w3resource

Python: Reverse the digits of a given number and add it to the original

Python Basic - 1: Exercise-30 with Solution

Write a Python program to reverse the digits of a given number and add it to the original, If the sum is not a palindrome repeat this procedure.

Note: A palindrome is a word, number, or other sequence of characters which reads the same backward as forward, such as madam or racecar.

Pictorial Presentation:

Python: Reverse the digits of a given number and add it to the original

Sample Solution:

Python Code:

def rev_number(n):
  s = 0
  while True:
    k = str(n)
    if k == k[::-1]:
      break
    else:
      m = int(k[::-1])
      n += m
      s += 1
  return n 

print(rev_number(1234))
print(rev_number(1473))

Sample Output:

5555
9339

Flowchart:

Flowchart: Python - Reverse the digits of a given number and add it to the original

Visualize Python code execution:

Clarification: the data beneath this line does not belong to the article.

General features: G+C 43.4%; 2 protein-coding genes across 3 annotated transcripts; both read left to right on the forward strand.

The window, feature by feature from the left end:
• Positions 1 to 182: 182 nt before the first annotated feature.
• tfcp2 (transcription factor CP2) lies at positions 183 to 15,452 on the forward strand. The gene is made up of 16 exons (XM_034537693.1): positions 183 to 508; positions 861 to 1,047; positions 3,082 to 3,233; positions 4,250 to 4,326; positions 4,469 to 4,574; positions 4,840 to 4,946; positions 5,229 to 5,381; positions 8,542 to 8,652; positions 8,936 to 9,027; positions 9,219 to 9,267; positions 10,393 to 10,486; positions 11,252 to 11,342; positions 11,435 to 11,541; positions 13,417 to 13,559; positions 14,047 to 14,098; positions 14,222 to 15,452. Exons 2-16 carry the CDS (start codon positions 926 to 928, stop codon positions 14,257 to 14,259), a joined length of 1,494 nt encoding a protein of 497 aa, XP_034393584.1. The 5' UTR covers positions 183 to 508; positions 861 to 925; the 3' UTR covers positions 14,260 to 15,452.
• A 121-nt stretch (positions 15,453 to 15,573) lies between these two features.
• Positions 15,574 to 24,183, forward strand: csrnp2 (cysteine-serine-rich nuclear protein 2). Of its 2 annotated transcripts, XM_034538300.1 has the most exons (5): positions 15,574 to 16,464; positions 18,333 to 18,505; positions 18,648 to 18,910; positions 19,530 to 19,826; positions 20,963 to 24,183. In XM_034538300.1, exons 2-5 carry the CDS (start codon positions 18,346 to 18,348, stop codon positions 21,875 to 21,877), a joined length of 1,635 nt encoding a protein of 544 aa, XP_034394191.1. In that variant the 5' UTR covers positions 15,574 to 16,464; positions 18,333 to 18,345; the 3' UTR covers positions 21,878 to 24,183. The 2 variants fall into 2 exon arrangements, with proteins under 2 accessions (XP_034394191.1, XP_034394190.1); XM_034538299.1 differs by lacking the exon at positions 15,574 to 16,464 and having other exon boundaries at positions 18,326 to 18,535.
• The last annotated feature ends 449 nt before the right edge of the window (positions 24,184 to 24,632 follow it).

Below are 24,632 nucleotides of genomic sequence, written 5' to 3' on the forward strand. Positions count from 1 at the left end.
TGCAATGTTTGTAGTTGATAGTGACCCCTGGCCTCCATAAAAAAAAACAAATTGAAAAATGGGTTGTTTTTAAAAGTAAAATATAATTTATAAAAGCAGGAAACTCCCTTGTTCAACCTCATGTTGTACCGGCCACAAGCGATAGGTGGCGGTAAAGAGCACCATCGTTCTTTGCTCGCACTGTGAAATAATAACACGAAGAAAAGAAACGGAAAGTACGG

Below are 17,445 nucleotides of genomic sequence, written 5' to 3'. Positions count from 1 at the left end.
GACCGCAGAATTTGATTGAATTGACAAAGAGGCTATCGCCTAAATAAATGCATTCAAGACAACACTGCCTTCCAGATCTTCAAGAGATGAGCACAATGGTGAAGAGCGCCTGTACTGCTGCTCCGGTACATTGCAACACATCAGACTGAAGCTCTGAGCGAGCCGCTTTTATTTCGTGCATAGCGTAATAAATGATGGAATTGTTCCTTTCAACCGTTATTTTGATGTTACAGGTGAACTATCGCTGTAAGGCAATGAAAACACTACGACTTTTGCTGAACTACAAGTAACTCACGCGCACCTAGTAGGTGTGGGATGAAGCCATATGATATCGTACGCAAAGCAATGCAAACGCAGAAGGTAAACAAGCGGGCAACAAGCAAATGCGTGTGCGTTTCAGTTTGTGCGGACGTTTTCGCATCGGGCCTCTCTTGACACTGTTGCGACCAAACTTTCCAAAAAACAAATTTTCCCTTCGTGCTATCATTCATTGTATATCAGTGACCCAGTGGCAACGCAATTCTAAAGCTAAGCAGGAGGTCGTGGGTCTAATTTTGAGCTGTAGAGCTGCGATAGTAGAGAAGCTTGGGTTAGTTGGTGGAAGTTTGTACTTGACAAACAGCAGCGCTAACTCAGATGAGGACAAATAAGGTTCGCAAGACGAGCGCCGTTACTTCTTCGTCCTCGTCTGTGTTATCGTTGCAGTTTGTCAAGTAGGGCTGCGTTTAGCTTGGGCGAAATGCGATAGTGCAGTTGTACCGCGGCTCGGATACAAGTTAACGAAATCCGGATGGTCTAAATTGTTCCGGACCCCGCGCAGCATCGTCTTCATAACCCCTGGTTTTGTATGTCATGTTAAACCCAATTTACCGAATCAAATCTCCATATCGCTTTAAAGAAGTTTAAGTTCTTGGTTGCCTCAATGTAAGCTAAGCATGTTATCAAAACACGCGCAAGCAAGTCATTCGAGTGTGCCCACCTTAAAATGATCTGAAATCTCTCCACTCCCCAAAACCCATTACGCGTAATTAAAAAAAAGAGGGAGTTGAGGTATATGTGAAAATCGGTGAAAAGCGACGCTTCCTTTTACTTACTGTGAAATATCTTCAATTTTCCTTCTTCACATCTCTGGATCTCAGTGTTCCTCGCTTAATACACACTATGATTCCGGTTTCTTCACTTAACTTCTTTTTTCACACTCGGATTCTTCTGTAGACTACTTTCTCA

The following tool visualize what the computer is doing step-by-step as it executes the said program:

Python Code Editor:

Have another way to solve this solution? Contribute your code (and comments) through Disqus.

Previous: Write a Python program to print the length of the series and the series from the given 3rd term , 3rd last term and the sum of a series.
Next: Write a Python program to count the number of carry operations for each of a set of addition problems.

What is the difficulty level of this exercise?

Test your Programming skills with w3resource's quiz.



Python: Tips of the Day

Iterating over dictionaries using 'for' loops:

I am a bit puzzled by the following code: d = {'x': 1, 'y': 2, 'z': 3} for key in d: print key, 'corresponds to', d[key] What I don't understand is the key portion. How does Python recognize ...

key is just a variable name.

for key in d:

For Python 3.x:

for key, value in d.items():

For Python 2.x:

for key, value in d.iteritems():

To test for yourself, change the word key to poop.

In Python 3.x, iteritems() was replaced with simply items(), which returns a set-like view backed by the dict, like iteritems() but even better. This is also available in 2.7 as viewitems().

The operation items() will work for both 2 and 3, but in 2 it will return a list of the dictionary's (key, value) pairs, which will not reflect changes to the dict that happen after the items() call. If you want the 2.x behavior in 3.x, you can call list(d.items()).

Ref: https://bit.ly/37dm0Qo